PAI and OPE / the Fine Line for Military Commanders

Written By: CENSA Editorial Board

In an earlier post, Publicly Available information: The Digital Battlefield, the CENSA Editorial Board referenced critical House Armed Services Committee (HASC) and House Permanent Select Committee for Intelligence (HPSCI) report language attached to Fiscal Year 2017 authorization bills that encouraged the Department of Defense (DoD) to improve its thinking, training, and operational capacity for digital support to military objectives and missions. Given the evolution of digital warfare over the past decade, this is a significant step in the right direction. The digitally-focused OPE mission remains too often ignored, shortchanged, and under-resourced.

In addition to urging greater capacity for focusing on the military’s operational matters, the recent HPSCI language also resurrected a long-standing committee concern “that many intelligence and intelligence-related activities continue to be characterized as ‘battlespace awareness’, [or] ‘situational awareness,’ and – especially – ‘operational preparation of the environment’”,[1] thereby further blurring the distinction between the intelligence and non-intelligence requirements of U.S. combatant commanders.  The HPSCI understandably prefers more clarity and precision in these characterizations by the DoD, with perhaps too strong of a bias toward re-classifying many (or most) of these activities as intelligence-related.

The current threat environment and related online activity is evolving at an unprecedented rate and in ways unseen little more than a decade or so ago. And because of the explosion in digitally-based PAI, the intersection between non-intelligence and intelligence activities is less distinct and more intermingled than ever before. Terrorists and insurgents have embraced numerous online methods to not only recruit but to communicate and direct near-term operations. As such, forward deployed U.S. military commanders are faced with making difficult real-time decisions with limited – and often inadequate – resources; the enemy’s digitally-enabled acceleration of operations has extremely challenged military personnel and renders useless even the most compressed intelligence assessment cycle. To be sure, time is an increasingly rare commodity on a modern digital battlefield with unclear boundaries and indiscernible adversaries. The need for improvements in digitally-focused OPE, force protection, and situational awareness capabilities is therefore real. Simply put, combatant command (COCOM) staffs need more training and tools to be minimally proficient and to initiate both offensive operations and effective countermeasures online.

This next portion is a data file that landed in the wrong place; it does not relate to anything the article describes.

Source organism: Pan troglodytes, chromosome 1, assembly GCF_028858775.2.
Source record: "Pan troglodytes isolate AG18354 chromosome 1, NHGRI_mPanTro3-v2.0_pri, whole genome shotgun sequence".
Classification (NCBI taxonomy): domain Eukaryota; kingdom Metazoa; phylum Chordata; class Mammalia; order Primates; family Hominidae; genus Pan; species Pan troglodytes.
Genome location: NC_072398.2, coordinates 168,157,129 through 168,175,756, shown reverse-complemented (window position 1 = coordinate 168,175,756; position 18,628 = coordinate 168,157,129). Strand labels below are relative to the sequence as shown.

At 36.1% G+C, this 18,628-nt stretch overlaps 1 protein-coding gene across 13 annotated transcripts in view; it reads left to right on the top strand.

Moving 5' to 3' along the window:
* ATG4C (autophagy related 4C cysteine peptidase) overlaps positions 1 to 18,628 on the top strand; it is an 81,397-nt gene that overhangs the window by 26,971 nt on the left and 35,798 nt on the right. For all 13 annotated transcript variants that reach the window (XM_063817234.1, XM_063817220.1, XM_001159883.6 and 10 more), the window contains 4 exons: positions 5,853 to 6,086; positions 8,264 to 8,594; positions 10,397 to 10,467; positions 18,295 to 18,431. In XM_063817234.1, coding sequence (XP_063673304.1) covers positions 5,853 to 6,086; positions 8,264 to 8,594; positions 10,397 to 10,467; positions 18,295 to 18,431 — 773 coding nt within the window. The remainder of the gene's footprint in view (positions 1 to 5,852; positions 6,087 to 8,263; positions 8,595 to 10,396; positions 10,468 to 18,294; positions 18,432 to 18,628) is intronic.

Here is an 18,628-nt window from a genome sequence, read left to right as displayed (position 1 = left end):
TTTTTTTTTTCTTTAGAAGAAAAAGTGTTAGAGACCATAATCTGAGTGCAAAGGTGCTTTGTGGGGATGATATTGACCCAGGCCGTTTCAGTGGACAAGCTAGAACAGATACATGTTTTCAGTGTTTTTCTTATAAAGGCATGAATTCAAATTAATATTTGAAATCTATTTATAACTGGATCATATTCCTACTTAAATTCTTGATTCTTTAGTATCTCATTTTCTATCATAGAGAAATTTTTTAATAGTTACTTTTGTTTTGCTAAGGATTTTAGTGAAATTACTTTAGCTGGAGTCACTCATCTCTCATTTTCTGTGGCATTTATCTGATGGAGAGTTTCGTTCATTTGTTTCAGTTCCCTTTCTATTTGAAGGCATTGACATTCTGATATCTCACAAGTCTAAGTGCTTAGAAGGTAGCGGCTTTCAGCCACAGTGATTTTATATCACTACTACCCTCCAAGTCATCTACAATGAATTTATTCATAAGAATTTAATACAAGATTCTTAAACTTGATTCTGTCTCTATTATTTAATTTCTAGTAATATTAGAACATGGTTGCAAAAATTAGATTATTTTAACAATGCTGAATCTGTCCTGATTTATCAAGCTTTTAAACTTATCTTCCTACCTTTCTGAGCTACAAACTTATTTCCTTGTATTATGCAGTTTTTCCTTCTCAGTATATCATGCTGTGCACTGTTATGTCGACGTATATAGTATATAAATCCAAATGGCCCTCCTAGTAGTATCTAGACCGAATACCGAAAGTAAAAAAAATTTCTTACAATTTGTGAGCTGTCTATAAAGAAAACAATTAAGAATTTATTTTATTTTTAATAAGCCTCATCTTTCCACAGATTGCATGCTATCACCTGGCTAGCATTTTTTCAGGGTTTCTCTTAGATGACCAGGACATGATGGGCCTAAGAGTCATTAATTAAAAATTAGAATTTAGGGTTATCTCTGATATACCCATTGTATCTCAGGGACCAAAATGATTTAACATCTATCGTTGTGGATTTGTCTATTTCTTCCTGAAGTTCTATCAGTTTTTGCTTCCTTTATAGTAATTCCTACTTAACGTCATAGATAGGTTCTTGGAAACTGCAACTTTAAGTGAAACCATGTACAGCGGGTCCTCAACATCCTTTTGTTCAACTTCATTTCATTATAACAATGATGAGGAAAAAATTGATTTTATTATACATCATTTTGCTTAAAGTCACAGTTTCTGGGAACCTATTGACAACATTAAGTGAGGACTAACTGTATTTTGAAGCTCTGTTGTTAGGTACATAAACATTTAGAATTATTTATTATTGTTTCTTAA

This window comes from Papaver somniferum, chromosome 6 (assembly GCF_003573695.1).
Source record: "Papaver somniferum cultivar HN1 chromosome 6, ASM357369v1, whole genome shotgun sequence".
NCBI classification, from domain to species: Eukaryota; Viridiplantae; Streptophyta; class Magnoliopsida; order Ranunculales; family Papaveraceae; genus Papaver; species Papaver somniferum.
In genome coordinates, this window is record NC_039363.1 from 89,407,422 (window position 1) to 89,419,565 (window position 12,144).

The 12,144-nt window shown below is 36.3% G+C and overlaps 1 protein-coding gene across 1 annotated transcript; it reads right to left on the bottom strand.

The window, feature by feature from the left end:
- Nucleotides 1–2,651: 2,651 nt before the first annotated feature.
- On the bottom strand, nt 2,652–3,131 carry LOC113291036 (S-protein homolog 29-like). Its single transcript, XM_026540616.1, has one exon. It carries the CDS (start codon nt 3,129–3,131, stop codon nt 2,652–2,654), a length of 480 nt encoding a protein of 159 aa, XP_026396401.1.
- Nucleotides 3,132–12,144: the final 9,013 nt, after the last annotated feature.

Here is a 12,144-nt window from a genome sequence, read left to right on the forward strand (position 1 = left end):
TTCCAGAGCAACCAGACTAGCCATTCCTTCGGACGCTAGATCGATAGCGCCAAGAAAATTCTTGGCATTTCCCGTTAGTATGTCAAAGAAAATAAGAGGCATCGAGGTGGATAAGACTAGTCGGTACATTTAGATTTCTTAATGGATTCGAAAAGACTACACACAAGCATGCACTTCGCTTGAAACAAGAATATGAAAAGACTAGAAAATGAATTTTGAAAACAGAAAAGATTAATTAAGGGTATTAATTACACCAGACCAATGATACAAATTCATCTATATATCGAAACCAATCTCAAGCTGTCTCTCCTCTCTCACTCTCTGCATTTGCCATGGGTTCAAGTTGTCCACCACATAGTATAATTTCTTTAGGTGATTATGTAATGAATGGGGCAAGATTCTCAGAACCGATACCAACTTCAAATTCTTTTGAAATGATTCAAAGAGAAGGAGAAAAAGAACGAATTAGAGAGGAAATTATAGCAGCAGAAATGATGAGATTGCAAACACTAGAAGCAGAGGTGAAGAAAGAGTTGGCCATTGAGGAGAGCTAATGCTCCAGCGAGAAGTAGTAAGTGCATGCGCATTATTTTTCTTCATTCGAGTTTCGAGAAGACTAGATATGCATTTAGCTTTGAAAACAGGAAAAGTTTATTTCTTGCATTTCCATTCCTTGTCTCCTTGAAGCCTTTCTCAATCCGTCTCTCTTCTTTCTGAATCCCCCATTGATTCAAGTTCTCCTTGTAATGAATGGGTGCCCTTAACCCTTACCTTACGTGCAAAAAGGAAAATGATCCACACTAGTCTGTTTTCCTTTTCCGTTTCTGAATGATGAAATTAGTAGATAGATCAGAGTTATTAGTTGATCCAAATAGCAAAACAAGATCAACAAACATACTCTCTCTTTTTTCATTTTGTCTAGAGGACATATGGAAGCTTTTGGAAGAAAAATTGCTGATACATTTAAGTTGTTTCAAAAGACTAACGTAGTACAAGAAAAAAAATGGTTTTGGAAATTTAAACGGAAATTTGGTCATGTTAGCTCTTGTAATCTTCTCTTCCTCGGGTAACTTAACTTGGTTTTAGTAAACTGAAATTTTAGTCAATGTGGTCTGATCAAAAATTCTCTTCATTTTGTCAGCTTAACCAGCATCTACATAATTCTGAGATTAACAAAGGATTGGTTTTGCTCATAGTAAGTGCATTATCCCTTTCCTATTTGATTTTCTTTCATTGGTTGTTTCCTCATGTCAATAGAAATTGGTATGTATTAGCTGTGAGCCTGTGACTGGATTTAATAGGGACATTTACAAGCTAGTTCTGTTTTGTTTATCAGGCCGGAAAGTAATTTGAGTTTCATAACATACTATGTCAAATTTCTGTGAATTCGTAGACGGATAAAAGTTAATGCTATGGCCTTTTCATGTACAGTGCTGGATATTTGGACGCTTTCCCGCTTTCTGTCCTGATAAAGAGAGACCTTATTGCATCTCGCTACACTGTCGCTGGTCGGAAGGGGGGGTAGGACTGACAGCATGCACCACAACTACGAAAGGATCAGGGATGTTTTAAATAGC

While a more clear and consistent standard is needed to characterize and justify the online requirements, initiatives, and actions of the U.S. COCOM community, an accommodation also must be made for the operational realities of today’s digital environment. In short, the intelligence-centric perspective that has traditionally driven such policy and resourcing decisions produces little more than a passive ability to monitor and track the actions of our adversaries and too often produces a report long after situations and geopolitical conditions have inalterably shifted to a new reality. This approach is adequate no more. To advance our national goals and achieve ultimate success, we must update our means of operations (and train for it) to effect change on the new battlefield.